He shook the camera, as if he could make it tell him where Daisy was. His finger slipped and pressed the camera’s shutter. Brian suddenly found himself standing in Louistown.
This wasn’t the Louistown he knew. These buildings had been abandoned for a long time. This was a ghost city, abandoned many years ago. The clouds were a thick white film over the sky.
“Daisy!” His voice echoed down the concrete canyons, making him shiver. The May day was no longer warm.
As he searched the empty streets, Brian kept thinking he saw glimpses of a girl with golden curls standing in a dark doorway, or disappearing down a deserted street. As he came closer, though, she disappeared.
Brian shifted the camera to his other hand. His finger hit the shutter again. He was back in Riverside Park, looking across the Ohio at present day Louistown. He took another photo of the multiple skyscrapers of Louistown. Immediately he was back in the silent city.
The city looked slightly different. He saw a dark man, dressed all in black, watching him. The shadowy figure disappeared when he looked at it directly.
Brian pressed the camera’s shutter. He was back in Riverside Park. Again, and he was back in the silent city. This time the buildings looked slightly blurred, like the extra multiple images of the buildings had looked through the camera’s multiple image lens. There were more images of the dark man. Briefly he thought he saw Daisy disappearing down an alley.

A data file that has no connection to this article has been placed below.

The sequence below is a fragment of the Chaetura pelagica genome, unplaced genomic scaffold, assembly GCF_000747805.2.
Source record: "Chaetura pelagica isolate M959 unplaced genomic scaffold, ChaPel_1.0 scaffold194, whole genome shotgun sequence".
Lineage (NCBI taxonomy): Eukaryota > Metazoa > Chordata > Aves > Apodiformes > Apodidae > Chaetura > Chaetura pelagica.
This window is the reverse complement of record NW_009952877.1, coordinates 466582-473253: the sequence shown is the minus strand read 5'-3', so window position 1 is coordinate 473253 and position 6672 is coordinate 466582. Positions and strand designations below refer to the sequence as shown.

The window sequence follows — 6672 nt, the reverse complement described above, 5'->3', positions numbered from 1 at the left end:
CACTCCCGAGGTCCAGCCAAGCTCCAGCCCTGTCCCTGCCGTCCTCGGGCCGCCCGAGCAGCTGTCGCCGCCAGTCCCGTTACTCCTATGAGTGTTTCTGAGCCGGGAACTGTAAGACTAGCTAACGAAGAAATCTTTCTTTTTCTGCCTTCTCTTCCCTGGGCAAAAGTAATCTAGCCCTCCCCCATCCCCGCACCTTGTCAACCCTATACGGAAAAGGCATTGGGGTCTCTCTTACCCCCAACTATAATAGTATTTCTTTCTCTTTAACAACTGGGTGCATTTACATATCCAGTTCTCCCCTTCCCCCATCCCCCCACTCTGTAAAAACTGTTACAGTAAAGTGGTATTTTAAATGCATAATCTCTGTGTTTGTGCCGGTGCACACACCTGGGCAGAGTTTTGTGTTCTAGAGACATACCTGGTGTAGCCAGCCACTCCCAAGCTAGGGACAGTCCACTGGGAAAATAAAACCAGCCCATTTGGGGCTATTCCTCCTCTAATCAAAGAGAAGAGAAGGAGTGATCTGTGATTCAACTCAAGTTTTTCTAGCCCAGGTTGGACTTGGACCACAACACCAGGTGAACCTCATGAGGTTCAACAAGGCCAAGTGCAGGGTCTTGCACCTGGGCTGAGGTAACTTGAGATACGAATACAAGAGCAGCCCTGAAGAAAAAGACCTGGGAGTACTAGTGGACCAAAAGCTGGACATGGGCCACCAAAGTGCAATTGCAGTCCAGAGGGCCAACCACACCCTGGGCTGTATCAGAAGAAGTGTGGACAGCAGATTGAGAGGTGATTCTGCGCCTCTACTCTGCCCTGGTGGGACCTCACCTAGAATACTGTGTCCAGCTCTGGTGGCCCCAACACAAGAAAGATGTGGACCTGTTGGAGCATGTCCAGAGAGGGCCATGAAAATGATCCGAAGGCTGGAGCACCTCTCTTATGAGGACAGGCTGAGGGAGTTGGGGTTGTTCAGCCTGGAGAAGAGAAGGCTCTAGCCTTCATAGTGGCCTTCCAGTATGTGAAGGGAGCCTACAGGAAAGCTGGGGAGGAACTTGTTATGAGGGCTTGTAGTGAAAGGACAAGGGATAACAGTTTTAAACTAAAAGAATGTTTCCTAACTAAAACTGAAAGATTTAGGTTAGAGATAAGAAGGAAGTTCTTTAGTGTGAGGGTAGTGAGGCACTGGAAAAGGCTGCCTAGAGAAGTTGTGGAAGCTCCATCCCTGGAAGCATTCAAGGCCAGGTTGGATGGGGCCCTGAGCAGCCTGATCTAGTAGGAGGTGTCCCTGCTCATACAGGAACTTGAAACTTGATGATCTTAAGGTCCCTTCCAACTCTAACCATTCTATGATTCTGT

“Daisy! Wait! We’ve got to get out of here!”
His voice came back to him in broken echoes .He heard the dark man laughing. When he got to the alley Daisy was gone.
Brian pressed the camera’s shutter. Immediately he was back in Riverside Park. He was still alone. He pressed it again. The ruined city returned, a little more blurred. Was this the Louistown of the future, and if so, how far in the future? What terrible war or disaster had occurred?
Brian continued taking photographs. He stopped in future Louistown. There was only one more film left.
The buildings were really blurred now. The feeling of being watched was very strong. The dark men were everywhere. Daisy disappeared into a dark building, terror on her young face.